Medication-related allegations and errors have risen the most due to the ongoing opioid epidemic that damaged many parts of the country. In the previous decade or so, medication allegations have nearly doubled. Because nurse practitioners are responsible for prescribing drugs like opioids in many cases, they can be held accountable in some instances of addiction.

Medication Administration

The opioid epidemic has been one of the most significant and damaging developments in the healthcare industry in the 21st century. The over-prescribing of an opioid is a common complaint filed against nurse practitioners. However, such claims typically focus on the manufacturers and sellers rather than the physicians and nurse practitioners.

Medication-related allegations aren’t limited to just overprescribing. Sometimes the incorrect amount is prescribed to a patient, or a nurse practitioner prescribes them a drug they’re allergic to. Some claims are as simple as the wrong medication being administered to the wrong patient—basic errors that can slip through the cracks.

Diagnosis Errors

The most common malpractice complaint against nurse practitioners is diagnosis errors. As most nurse practitioners administer primary care, this means ordering tests, analyzing, and coming up with a diagnosis.

They’re rare, but mistakes happen, and sometimes an X-ray is misread, or a diagnosis takes too long, and it’s too late to give adequate treatment.

Risk Reduction Strategies for Nurse Practitioners

There’s a risk for nurse practitioners, but there are ways to reduce risk as a nurse practitioner against medical malpractice claims. Risk reduction strategies often come down to open communication with the patient and proper documentation.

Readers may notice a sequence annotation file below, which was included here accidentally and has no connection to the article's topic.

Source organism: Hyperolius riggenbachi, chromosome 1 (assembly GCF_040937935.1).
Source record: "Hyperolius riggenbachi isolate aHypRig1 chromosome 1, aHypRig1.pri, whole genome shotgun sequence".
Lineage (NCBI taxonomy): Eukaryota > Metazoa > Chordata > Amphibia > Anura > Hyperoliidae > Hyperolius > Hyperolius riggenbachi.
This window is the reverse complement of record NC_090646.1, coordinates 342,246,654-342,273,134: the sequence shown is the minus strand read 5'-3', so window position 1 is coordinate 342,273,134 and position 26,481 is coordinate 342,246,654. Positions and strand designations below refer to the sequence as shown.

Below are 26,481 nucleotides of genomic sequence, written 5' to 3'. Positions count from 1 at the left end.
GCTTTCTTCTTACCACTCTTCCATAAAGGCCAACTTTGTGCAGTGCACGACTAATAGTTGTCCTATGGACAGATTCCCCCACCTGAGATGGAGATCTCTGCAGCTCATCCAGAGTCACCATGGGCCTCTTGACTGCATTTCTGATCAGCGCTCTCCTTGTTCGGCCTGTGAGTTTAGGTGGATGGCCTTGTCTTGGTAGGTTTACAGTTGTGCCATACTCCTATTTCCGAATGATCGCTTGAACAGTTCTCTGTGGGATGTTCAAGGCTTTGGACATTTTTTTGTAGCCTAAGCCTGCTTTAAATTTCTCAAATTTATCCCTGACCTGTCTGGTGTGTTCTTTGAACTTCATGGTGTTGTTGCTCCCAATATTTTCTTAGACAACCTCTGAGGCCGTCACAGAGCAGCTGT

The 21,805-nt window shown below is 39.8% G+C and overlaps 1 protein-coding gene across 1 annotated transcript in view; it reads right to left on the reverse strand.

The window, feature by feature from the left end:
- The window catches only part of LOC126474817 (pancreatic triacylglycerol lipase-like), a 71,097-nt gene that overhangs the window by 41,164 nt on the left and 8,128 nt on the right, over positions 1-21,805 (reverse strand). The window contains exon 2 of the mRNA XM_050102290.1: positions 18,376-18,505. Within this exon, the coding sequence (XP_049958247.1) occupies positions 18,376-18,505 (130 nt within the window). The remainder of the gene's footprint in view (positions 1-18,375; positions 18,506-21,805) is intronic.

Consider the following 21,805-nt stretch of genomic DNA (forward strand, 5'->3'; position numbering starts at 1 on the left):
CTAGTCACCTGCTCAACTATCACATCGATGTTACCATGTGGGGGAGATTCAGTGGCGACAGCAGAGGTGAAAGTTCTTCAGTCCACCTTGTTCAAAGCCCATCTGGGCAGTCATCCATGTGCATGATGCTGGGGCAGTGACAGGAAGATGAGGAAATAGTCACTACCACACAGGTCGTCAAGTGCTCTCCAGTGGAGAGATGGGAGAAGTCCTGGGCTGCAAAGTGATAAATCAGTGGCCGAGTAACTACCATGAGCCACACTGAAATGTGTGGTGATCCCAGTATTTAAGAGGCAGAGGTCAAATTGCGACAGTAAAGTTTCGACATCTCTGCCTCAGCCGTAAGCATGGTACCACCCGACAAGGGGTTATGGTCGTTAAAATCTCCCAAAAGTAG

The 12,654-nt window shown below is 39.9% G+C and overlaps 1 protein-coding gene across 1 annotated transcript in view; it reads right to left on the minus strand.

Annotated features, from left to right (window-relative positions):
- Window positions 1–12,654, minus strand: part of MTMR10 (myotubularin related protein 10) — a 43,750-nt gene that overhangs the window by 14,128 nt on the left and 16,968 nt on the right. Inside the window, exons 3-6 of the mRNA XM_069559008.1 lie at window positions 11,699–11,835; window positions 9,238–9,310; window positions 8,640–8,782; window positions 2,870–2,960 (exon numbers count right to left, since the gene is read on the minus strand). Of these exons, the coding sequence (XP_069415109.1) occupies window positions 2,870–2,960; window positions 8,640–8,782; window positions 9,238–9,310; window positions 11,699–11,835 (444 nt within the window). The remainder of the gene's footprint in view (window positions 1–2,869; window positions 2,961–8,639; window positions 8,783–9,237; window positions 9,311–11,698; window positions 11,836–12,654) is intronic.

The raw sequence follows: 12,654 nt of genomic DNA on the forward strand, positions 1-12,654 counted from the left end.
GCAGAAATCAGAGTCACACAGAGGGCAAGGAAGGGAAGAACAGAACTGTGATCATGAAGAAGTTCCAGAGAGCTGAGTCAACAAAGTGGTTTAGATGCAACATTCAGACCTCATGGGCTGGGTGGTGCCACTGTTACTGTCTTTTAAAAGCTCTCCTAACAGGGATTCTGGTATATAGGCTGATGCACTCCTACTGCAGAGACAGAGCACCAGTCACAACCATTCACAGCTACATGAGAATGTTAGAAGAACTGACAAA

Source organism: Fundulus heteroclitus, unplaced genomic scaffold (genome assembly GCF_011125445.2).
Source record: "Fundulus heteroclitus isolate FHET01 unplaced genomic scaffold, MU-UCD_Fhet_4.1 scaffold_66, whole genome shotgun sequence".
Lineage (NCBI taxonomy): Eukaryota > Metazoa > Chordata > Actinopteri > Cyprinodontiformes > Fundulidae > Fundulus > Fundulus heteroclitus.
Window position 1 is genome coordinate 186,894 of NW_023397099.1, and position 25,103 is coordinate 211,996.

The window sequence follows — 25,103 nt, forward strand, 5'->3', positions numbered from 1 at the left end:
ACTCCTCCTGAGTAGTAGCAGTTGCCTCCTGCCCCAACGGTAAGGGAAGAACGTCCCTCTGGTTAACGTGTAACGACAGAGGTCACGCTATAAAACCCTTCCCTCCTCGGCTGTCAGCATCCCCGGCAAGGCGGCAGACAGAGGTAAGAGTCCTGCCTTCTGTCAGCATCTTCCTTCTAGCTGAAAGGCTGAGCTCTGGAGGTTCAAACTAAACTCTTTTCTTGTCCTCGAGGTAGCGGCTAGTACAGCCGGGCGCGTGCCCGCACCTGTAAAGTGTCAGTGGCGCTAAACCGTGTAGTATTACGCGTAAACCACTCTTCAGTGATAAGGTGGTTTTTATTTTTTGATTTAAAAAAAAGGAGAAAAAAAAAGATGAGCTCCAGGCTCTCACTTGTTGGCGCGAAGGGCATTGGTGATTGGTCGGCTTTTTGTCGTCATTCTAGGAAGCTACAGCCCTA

Be Present With the Patient

A common refrain from patients about nurse practitioners—and physicians, nurses, and other medical professionals—is that they didn’t feel heard or understood. Nurse practitioners typically have a lot of patients, and when the waiting room fills up with anxious patients, it can get distracting and difficult to give everyone the time they need.

But it’s still paramount that nurse practitioners give the patient their full attention. Explain their diagnosis, treatment, symptoms, and medication as plainly to them as possible, and give them adequate space and time to ask questions.

Sometimes, a patient or family member wants to blame someone for a negative outcome, and if they feel they weren’t treated respectfully, they might choose the nurse practitioner.

Keep Thorough Documentation

Proper documentation is vital in health care—every nurse practitioner and medical professional knows this. It can be a chore, but you should never take shortcuts when promptly filling out proper documentation with precise detail.

The documentation gives us a clear, written timeline of the patient’s admittance, symptoms, treatment, tests, and other important information. Since most claims occur years after the patient’s treatment, this information is essential to understanding what happened. When your career and finances are at stake, you’ll be thankful you were as detailed as possible.

Make Personal Notes

Along with the official documentation, it’s not a bad idea to keep a personal log and journal of patient notes handy. In personal notes, you can be more detailed and add more info than may be needed on the patient’s documentation.

Especially if you feel a patient interaction was hostile or antagonistic, it’s a good idea to start keeping notes sooner rather than later, just in case.

Double-Check the Medicine and Patient

Over a day, a nurse practitioner can fill out and administer dozens of medical prescriptions. With such a high volume every day, mistakes are bound to happen—the wrong patient receives the incorrect medicine, or it’s the wrong amount, or even given at the wrong time.

It’s easy to become complacent, but the best advice to avoid these possible critical errors is to do what carpenters do—measure twice and cut once. Always double-check the drug, dosage, and patient to be 100% certain, even if it means losing a couple of minutes every day.

How To Reduce Risk as a Nurse Practitioner

top